Biomedical research has been revolutionized by the introduction of many CRISPR-Cas systems that induce programmable edits to nearly any gene in the human genome.
The lab of Kris Saha at the University of Wisconsin–Madison has developed an innovative combination of gene-editing tools and computational simulations that can be used to develop new strategies for editing genes associated with genetic disorders.
Waisman Center investigator David Gamm, MD, PhD, and Waisman affiliate Kris Saha, PhD, have published a proof-of-concept method to correct Best disease – an inherited form of macular degeneration that causes blindness, and that is …
Genome editors make targeted changes in the genome and hold great promise in both basic and translational research. Unfortunately, they often produce unwanted adverse effects, including genotoxicity, immune response, and reductions in cellular function.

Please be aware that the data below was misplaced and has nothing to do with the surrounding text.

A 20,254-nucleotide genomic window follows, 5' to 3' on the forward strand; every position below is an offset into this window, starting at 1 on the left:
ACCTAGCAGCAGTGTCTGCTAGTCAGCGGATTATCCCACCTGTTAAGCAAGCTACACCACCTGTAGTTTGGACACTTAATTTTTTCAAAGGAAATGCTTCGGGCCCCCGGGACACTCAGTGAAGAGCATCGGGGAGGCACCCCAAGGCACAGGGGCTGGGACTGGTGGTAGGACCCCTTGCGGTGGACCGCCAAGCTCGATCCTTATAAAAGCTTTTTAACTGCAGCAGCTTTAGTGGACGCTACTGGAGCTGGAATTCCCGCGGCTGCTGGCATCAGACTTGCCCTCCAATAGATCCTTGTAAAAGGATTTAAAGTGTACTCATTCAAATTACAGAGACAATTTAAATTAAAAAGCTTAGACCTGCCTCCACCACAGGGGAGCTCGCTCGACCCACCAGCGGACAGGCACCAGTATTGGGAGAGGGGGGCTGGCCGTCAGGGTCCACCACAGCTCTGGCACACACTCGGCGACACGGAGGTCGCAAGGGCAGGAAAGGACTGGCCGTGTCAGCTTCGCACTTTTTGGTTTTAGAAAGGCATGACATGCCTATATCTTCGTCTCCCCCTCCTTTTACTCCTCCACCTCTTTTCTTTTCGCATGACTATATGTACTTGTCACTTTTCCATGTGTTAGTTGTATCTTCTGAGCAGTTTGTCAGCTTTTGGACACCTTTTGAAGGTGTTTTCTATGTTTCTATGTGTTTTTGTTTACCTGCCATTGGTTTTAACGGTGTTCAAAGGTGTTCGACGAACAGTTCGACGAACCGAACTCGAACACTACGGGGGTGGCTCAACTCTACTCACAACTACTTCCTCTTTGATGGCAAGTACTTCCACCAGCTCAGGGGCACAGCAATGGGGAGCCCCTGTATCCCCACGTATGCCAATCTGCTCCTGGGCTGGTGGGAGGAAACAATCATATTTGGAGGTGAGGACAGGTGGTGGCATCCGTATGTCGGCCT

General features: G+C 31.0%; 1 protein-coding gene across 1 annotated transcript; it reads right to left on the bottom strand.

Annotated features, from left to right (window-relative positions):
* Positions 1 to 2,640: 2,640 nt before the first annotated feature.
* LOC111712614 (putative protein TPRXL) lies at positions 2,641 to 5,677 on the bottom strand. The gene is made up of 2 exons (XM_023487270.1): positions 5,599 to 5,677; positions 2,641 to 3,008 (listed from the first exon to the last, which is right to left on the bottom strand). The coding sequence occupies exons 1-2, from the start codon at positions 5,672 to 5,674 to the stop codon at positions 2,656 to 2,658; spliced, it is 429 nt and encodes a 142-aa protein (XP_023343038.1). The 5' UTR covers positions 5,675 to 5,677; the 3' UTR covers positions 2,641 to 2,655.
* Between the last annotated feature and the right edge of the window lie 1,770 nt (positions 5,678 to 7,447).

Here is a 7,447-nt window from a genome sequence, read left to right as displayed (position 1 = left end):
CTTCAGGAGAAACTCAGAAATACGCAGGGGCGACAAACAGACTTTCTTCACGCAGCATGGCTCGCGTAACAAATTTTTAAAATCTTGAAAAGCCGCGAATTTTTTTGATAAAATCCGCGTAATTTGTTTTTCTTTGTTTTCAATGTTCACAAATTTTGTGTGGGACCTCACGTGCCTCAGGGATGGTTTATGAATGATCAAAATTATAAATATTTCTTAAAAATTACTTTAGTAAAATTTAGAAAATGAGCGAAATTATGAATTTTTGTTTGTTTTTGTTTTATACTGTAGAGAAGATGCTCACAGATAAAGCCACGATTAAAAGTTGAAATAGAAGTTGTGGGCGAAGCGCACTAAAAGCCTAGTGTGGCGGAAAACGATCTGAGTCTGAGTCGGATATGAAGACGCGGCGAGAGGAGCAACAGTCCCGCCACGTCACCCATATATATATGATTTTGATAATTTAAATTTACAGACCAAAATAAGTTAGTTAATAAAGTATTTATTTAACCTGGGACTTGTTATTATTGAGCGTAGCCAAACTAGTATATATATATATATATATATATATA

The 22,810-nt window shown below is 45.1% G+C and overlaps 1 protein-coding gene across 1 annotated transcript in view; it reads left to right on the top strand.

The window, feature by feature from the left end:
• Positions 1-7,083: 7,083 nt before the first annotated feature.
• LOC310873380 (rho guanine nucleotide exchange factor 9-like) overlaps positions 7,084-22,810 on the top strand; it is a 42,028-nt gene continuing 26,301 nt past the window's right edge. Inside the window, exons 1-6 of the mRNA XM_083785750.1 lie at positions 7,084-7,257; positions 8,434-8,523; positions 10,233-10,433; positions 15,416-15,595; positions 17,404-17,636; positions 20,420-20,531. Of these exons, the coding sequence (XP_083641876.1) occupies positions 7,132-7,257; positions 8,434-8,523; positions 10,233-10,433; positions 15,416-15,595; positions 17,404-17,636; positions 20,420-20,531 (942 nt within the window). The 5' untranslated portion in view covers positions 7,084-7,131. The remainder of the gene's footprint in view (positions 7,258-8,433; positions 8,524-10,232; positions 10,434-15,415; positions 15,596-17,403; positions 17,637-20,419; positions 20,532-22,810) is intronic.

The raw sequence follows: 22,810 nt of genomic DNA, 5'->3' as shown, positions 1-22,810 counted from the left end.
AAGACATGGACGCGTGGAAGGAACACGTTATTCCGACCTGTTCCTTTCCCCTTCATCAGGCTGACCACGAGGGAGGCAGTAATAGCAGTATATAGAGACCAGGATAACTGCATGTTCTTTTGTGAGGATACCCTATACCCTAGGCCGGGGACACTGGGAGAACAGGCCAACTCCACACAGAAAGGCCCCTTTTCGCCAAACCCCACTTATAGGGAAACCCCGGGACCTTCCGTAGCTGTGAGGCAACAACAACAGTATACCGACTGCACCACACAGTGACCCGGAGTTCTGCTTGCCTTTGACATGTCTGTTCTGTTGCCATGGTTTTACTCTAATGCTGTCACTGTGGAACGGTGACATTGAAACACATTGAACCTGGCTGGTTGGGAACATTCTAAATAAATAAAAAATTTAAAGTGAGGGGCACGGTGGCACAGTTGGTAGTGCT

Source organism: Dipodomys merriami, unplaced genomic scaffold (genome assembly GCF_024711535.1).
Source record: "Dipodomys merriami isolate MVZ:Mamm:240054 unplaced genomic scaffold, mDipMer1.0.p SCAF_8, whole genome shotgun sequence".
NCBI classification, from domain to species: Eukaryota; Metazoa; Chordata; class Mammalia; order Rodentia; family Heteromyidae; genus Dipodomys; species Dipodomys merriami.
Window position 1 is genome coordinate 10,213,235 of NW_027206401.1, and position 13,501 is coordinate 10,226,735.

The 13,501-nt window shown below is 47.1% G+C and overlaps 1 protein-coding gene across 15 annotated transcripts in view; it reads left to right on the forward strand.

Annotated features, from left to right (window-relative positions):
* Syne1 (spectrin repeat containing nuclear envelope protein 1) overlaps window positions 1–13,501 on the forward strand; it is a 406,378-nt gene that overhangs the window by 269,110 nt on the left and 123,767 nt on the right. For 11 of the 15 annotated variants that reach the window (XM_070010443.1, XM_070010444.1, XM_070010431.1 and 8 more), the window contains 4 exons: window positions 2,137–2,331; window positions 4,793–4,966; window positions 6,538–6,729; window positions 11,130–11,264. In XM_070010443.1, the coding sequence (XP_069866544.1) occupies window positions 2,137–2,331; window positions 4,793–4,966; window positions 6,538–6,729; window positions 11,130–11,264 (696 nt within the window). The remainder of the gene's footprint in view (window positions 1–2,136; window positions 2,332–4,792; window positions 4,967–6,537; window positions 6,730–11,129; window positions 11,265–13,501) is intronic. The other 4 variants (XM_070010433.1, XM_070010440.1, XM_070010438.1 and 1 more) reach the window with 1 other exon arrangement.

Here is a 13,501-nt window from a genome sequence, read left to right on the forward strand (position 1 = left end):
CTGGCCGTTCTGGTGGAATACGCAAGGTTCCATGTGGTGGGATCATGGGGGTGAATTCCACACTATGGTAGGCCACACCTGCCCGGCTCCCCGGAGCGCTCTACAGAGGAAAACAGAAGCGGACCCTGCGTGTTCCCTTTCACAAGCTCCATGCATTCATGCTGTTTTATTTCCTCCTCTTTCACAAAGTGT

Arezoo Movaghar earned her master’s degree in computer science and artificial intelligence. She built models based on the plentiful data found in medical records. So, when she came to UW–Madison as a PhD student and joined a research group, it surprised Movaghar to find out just how much data researchers in other fields collect.
Many scientists use animals to model human diseases. Mice can be obese or display symptoms of Parkinson’s disease. Rats get Alzheimer’s and diabetes. But animal models are seldom perfect, and so scientists are looking at a relatively new type of stem cell, called the induced pluripotent stem cell (iPS cell), that can be grown into specialized cells that become useful models for human disease.